• Gently pull the pinna up and down, so drops go into the ear. Keep the head tilted for a couple of minutes that will allow the drops to spread into the ear.
  • Put a cotton ball loosely in the EAC.
  • Wipe away any extra solution with tissue paper or clean with a cloth.

The most commonly used EAR DROPS are –

  1. Ciprofloxacin ear drops An antibiotic ear drop.
  2. Ciprofloxacin + Dexamethasone ear drops An antibiotic + Steroid ear drop. Eg. Ciplox-D ear drops
  3. Moxifloxacin ear drops An antibiotic ear drop.
  4. Clotrimazole ear drops An Antifungal ear drop. eg. Candida ear drops
  5. Combination Ear drops: Ear drops that contain Antibiotic + Steroid + Local anesthetic + Antifungal. eg. Candibiotic plus, Neosporin-H ear drops, etc


These are available in the form of –

  • Nasal sprays,
  • Nasal drops and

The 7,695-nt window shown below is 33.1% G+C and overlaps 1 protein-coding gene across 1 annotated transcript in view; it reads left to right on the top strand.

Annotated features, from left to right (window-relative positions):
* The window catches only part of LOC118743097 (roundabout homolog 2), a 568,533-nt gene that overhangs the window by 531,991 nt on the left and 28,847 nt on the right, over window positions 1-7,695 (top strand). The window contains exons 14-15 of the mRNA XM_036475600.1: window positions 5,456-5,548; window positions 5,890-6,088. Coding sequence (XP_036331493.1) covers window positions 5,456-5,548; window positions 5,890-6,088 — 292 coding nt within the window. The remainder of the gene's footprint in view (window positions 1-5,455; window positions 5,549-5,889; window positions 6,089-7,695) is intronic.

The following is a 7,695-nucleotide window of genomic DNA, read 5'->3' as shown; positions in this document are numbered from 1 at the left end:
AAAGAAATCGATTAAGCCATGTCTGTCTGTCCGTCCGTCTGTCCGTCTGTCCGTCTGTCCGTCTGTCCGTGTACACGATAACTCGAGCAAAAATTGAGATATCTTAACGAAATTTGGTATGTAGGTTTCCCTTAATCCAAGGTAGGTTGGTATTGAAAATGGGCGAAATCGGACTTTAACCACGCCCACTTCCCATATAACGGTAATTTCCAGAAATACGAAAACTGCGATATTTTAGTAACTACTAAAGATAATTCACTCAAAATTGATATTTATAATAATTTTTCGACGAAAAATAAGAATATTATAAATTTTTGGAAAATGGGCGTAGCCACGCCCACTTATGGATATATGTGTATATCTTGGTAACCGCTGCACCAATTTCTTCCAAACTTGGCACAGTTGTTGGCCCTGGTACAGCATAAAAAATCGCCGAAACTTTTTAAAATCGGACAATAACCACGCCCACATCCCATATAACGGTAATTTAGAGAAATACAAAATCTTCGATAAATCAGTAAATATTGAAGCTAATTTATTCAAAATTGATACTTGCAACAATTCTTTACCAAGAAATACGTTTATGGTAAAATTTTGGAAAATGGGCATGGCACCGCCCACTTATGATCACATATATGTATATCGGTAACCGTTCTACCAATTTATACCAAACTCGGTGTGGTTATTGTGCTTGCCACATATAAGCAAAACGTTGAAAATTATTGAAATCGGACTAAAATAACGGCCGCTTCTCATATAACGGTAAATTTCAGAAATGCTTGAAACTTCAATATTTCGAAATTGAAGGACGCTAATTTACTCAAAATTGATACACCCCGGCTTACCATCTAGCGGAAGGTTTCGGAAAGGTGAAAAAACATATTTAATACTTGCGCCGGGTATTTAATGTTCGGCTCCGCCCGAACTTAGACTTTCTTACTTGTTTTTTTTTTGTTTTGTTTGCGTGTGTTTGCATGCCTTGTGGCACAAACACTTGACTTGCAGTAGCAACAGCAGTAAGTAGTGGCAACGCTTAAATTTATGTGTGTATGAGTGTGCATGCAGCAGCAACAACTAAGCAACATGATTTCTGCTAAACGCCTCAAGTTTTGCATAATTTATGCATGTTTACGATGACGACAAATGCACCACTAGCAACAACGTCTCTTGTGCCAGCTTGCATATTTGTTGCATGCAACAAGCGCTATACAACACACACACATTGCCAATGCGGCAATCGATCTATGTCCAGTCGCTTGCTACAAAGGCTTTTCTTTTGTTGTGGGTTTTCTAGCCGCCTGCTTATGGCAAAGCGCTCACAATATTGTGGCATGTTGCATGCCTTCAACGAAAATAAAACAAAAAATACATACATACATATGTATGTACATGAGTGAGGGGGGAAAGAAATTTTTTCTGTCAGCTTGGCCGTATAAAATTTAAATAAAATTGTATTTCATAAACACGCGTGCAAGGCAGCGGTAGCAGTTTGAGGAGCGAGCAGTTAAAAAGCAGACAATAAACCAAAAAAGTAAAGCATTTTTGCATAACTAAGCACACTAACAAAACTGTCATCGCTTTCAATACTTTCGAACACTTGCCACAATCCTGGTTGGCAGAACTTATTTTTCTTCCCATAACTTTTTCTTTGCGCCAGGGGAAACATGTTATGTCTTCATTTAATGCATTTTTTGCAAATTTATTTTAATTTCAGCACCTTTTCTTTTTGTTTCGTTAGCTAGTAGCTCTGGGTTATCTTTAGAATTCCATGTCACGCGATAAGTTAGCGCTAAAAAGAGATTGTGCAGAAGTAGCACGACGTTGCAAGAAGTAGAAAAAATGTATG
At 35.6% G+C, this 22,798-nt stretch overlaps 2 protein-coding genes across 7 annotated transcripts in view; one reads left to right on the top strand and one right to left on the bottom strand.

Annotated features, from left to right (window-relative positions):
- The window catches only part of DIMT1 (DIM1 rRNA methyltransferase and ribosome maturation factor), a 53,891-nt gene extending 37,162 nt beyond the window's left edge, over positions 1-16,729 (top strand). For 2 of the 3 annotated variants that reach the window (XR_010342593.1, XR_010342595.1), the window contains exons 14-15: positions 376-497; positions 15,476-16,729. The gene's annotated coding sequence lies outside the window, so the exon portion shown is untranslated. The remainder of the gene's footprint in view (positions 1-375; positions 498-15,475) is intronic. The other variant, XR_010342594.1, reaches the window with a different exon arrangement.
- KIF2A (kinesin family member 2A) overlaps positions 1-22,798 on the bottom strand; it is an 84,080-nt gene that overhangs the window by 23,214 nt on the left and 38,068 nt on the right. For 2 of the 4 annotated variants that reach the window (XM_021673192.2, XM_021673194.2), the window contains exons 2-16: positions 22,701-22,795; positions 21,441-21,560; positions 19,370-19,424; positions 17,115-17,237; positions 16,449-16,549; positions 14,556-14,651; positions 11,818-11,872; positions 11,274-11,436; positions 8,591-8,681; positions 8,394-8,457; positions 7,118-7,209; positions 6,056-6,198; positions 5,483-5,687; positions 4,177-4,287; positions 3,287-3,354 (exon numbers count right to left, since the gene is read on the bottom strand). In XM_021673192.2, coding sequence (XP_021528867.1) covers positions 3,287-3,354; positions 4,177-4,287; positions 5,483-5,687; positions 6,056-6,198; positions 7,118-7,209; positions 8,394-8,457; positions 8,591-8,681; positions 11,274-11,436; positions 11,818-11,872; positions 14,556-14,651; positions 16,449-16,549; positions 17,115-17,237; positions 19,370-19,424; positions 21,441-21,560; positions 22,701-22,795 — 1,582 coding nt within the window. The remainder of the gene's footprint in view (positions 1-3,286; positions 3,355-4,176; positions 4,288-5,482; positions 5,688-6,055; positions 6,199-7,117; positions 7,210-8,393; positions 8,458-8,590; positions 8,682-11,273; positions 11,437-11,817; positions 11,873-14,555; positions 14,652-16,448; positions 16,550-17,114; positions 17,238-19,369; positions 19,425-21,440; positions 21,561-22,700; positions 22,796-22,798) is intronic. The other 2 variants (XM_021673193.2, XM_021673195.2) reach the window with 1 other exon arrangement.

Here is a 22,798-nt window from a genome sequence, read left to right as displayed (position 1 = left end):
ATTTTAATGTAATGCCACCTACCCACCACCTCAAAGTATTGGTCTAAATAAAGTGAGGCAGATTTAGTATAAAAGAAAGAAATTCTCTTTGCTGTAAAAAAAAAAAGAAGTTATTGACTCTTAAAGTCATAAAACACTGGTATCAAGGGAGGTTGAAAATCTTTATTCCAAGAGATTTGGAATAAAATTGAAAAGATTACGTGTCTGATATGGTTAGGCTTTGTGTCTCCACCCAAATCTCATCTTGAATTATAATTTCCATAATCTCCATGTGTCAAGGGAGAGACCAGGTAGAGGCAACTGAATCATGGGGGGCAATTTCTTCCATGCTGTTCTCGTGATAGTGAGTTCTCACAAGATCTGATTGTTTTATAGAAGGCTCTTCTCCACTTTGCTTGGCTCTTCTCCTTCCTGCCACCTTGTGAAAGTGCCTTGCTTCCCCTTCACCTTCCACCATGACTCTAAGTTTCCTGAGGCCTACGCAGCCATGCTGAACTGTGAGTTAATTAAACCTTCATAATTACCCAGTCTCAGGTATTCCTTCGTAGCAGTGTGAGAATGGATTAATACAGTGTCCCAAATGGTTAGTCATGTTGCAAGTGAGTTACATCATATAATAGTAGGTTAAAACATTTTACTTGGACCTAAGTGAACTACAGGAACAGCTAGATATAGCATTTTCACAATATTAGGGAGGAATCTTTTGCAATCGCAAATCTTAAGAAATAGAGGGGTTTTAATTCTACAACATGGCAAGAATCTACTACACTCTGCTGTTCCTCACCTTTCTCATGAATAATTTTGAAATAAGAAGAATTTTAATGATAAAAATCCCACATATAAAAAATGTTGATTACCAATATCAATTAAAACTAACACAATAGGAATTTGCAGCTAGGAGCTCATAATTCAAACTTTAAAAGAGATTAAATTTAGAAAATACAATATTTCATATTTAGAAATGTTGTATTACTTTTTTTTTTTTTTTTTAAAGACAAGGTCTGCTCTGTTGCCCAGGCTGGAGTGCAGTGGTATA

• Nasal irrigation/lavage.

The nasal sprays are available in two types of containers: –

  • Pressurized canisters and
  • Pump bottles.

The commonly used sprays and nasal drops/sprays are: –

  • Decongestant nasal drops : Used to decongest nasal mucosa. eg. Xylometazoline, Oxymetazoline etc.
  • Steroids nasal sprays : Very useful in Allergic rhinitis, and Sinusitis. Eg. Mometasone, Fluticasone furoate, Fluticasone proipionate, Budesonide etc.
  • Isotonic Saline nasal sprays. For eg. Otrivin-S, Nasoclear
  • Hypertonic Saline nasal sprays. For eg. Nasoclear HD, Physiomer
  • Nasal rinsing and irrigation. for eg. Nasoclear Nasowash etc.


  • Gently blow the nose to clear it of mucus, secretions, and discharge before using the nasal spray/drops/irrigations.
  • Shake it well before using it.
  • Keep the head upright and breathe out slowly.
  • Hold the bottle in hand so the thumb remains at the bottom and the index and middle fingers are on the top.